Community Development for Sustainable Environmental Conservation and Management in Kenya's Coast region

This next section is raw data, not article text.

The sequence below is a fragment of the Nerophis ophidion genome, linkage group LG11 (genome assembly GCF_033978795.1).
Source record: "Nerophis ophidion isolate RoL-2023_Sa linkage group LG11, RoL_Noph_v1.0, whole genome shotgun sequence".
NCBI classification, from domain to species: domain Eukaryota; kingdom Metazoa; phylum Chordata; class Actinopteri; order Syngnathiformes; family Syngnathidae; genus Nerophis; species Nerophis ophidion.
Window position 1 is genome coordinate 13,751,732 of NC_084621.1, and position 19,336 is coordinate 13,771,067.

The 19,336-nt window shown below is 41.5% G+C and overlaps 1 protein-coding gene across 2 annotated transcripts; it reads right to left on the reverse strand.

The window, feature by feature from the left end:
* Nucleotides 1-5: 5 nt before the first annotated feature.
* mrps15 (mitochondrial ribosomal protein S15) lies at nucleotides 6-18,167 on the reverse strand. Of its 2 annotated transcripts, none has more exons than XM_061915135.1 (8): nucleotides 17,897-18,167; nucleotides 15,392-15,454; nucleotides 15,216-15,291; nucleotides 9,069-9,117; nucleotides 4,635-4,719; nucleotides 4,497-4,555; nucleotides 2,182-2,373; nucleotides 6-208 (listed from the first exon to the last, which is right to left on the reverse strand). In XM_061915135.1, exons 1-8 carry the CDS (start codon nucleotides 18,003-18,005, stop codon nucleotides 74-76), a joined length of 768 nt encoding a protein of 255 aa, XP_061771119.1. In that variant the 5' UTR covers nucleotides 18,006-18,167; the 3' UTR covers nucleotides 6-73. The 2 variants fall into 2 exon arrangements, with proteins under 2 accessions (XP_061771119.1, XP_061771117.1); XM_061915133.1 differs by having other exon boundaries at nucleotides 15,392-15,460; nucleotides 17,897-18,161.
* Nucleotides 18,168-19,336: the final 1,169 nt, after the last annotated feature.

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Kaya forests of the Kenyan Coast have long been regarded highly for their cultural heritage values as well as natural resources. Most of these Kayas are now inscribed as world heritage sites. While many forests in Kenya have undergone tremendous degradation, Kaya forests on the other hand, have been one of the best-conserved forests in Kenya owing to their sanctity and significance to the Mijikenda community (Githito, 1998). However, in recent times, (Adongo, 2007) this has changed as a result of global changes and challenges encompassing the social, cultural, economic, political as well as environmental aspects. It is interesting that the same people who initially conserved these forests, today show apathy towards their conservation and are indifferent towards sustainable utilization of this natural heritage resource, endowed with immense biodiversity values. Today, land use pressures compounded by the impacts of global changes and challenges threaten the existence of these unique forests. Again, the indigenous institutions mandated to control access to the forest resources have been weakened. Presently, almost 50% of the original area of the Rabai Kaya forests has been cleared (Nyamweru, 2007) and people continue to extract forest products from them on an unsustainable level. Have these sites lost their sacredness, or has demand for natural resources and environmental stress coupled with conservation and management regimes overridden the cultural heritage values that initially protected these forests? This paper examines the concept of functional integrity as a lens through which to view resource dynamics while illuminating its implication in the sustainability of natural resource.